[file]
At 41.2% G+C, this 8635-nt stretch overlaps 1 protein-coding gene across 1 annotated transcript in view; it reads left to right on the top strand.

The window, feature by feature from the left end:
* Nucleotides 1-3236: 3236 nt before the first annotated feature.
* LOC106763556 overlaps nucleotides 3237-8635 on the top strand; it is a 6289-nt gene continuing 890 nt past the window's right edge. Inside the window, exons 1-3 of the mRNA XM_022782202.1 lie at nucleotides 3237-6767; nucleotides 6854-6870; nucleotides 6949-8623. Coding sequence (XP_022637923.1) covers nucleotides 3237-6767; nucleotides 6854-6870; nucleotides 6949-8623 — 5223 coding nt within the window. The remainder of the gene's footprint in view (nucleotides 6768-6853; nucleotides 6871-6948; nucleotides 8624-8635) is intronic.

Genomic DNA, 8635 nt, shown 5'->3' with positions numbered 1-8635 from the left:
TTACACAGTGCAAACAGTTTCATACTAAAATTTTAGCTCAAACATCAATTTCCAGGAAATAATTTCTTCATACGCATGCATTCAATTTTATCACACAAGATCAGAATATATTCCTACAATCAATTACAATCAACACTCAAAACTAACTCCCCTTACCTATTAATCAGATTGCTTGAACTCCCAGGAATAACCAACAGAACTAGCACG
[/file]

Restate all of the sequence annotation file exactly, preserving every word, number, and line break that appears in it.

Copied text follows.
At 41.2% G+C, this 8635-nt stretch overlaps 1 protein-coding gene across 1 annotated transcript in view; it reads left to right on the top strand.

The window, feature by feature from the left end:
* Nucleotides 1-3236: 3236 nt before the first annotated feature.
* LOC106763556 overlaps nucleotides 3237-8635 on the top strand; it is a 6289-nt gene continuing 890 nt past the window's right edge. Inside the window, exons 1-3 of the mRNA XM_022782202.1 lie at nucleotides 3237-6767; nucleotides 6854-6870; nucleotides 6949-8623. Coding sequence (XP_022637923.1) covers nucleotides 3237-6767; nucleotides 6854-6870; nucleotides 6949-8623 — 5223 coding nt within the window. The remainder of the gene's footprint in view (nucleotides 6768-6853; nucleotides 6871-6948; nucleotides 8624-8635) is intronic.

Genomic DNA, 8635 nt, shown 5'->3' with positions numbered 1-8635 from the left:
TTACACAGTGCAAACAGTTTCATACTAAAATTTTAGCTCAAACATCAATTTCCAGGAAATAATTTCTTCATACGCATGCATTCAATTTTATCACACAAGATCAGAATATATTCCTACAATCAATTACAATCAACACTCAAAACTAACTCCCCTTACCTATTAATCAGATTGCTTGAACTCCCAGGAATAACCAACAGAACTAGCACG